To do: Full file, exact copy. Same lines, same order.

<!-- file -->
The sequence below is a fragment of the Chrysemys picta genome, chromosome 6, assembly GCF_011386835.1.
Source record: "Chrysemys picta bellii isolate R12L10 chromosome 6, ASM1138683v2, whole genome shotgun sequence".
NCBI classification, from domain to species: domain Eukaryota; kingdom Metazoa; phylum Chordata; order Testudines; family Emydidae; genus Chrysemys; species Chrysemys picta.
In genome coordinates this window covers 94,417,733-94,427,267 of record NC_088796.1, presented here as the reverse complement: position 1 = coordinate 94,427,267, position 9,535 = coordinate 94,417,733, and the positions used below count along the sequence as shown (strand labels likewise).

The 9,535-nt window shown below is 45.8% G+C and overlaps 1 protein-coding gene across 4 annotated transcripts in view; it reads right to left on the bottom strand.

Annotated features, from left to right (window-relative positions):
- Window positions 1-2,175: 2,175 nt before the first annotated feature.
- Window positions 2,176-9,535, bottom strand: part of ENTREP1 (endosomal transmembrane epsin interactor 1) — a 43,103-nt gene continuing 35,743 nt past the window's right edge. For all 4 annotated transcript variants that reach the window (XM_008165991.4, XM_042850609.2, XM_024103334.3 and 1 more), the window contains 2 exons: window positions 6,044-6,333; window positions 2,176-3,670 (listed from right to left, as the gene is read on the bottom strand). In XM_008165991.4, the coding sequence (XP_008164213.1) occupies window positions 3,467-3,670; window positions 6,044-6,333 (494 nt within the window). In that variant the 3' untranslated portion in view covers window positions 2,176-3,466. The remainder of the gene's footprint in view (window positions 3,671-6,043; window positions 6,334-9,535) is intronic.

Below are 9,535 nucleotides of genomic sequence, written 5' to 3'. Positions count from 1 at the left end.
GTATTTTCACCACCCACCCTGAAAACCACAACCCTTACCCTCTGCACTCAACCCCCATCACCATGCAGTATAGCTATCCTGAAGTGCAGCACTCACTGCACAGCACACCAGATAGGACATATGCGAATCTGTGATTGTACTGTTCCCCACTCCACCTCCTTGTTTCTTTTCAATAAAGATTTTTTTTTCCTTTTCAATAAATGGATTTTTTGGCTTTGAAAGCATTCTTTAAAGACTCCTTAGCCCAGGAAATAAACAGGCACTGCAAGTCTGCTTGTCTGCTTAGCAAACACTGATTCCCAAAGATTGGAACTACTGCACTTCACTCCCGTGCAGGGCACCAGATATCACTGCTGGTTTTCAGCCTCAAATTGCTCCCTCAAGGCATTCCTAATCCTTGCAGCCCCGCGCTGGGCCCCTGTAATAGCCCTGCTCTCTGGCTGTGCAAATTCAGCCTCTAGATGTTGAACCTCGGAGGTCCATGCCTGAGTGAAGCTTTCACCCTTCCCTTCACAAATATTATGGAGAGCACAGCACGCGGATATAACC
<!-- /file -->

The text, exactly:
The sequence below is a fragment of the Chrysemys picta genome, chromosome 6, assembly GCF_011386835.1.
Source record: "Chrysemys picta bellii isolate R12L10 chromosome 6, ASM1138683v2, whole genome shotgun sequence".
NCBI classification, from domain to species: domain Eukaryota; kingdom Metazoa; phylum Chordata; order Testudines; family Emydidae; genus Chrysemys; species Chrysemys picta.
In genome coordinates this window covers 94,417,733-94,427,267 of record NC_088796.1, presented here as the reverse complement: position 1 = coordinate 94,427,267, position 9,535 = coordinate 94,417,733, and the positions used below count along the sequence as shown (strand labels likewise).

The 9,535-nt window shown below is 45.8% G+C and overlaps 1 protein-coding gene across 4 annotated transcripts in view; it reads right to left on the bottom strand.

Annotated features, from left to right (window-relative positions):
- Window positions 1-2,175: 2,175 nt before the first annotated feature.
- Window positions 2,176-9,535, bottom strand: part of ENTREP1 (endosomal transmembrane epsin interactor 1) — a 43,103-nt gene continuing 35,743 nt past the window's right edge. For all 4 annotated transcript variants that reach the window (XM_008165991.4, XM_042850609.2, XM_024103334.3 and 1 more), the window contains 2 exons: window positions 6,044-6,333; window positions 2,176-3,670 (listed from right to left, as the gene is read on the bottom strand). In XM_008165991.4, the coding sequence (XP_008164213.1) occupies window positions 3,467-3,670; window positions 6,044-6,333 (494 nt within the window). In that variant the 3' untranslated portion in view covers window positions 2,176-3,466. The remainder of the gene's footprint in view (window positions 3,671-6,043; window positions 6,334-9,535) is intronic.

Below are 9,535 nucleotides of genomic sequence, written 5' to 3'. Positions count from 1 at the left end.
GTATTTTCACCACCCACCCTGAAAACCACAACCCTTACCCTCTGCACTCAACCCCCATCACCATGCAGTATAGCTATCCTGAAGTGCAGCACTCACTGCACAGCACACCAGATAGGACATATGCGAATCTGTGATTGTACTGTTCCCCACTCCACCTCCTTGTTTCTTTTCAATAAAGATTTTTTTTTCCTTTTCAATAAATGGATTTTTTGGCTTTGAAAGCATTCTTTAAAGACTCCTTAGCCCAGGAAATAAACAGGCACTGCAAGTCTGCTTGTCTGCTTAGCAAACACTGATTCCCAAAGATTGGAACTACTGCACTTCACTCCCGTGCAGGGCACCAGATATCACTGCTGGTTTTCAGCCTCAAATTGCTCCCTCAAGGCATTCCTAATCCTTGCAGCCCCGCGCTGGGCCCCTGTAATAGCCCTGCTCTCTGGCTGTGCAAATTCAGCCTCTAGATGTTGAACCTCGGAGGTCCATGCCTGAGTGAAGCTTTCACCCTTCCCTTCACAAATATTATGGAGAGCACAGCACGCGGATATAACC